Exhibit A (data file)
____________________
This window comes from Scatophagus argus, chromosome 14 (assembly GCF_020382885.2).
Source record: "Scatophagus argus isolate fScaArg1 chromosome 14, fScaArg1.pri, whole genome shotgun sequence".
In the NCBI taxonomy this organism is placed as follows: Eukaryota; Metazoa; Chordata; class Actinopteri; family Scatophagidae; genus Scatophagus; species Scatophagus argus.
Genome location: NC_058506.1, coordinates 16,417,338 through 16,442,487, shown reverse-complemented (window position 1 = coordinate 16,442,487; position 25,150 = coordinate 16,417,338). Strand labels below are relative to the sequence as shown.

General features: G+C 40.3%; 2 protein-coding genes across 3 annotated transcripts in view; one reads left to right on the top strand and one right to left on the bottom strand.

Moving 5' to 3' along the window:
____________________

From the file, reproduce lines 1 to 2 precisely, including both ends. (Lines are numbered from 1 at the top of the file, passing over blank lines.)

This window comes from Scatophagus argus, chromosome 14 (assembly GCF_020382885.2).
Source record: "Scatophagus argus isolate fScaArg1 chromosome 14, fScaArg1.pri, whole genome shotgun sequence".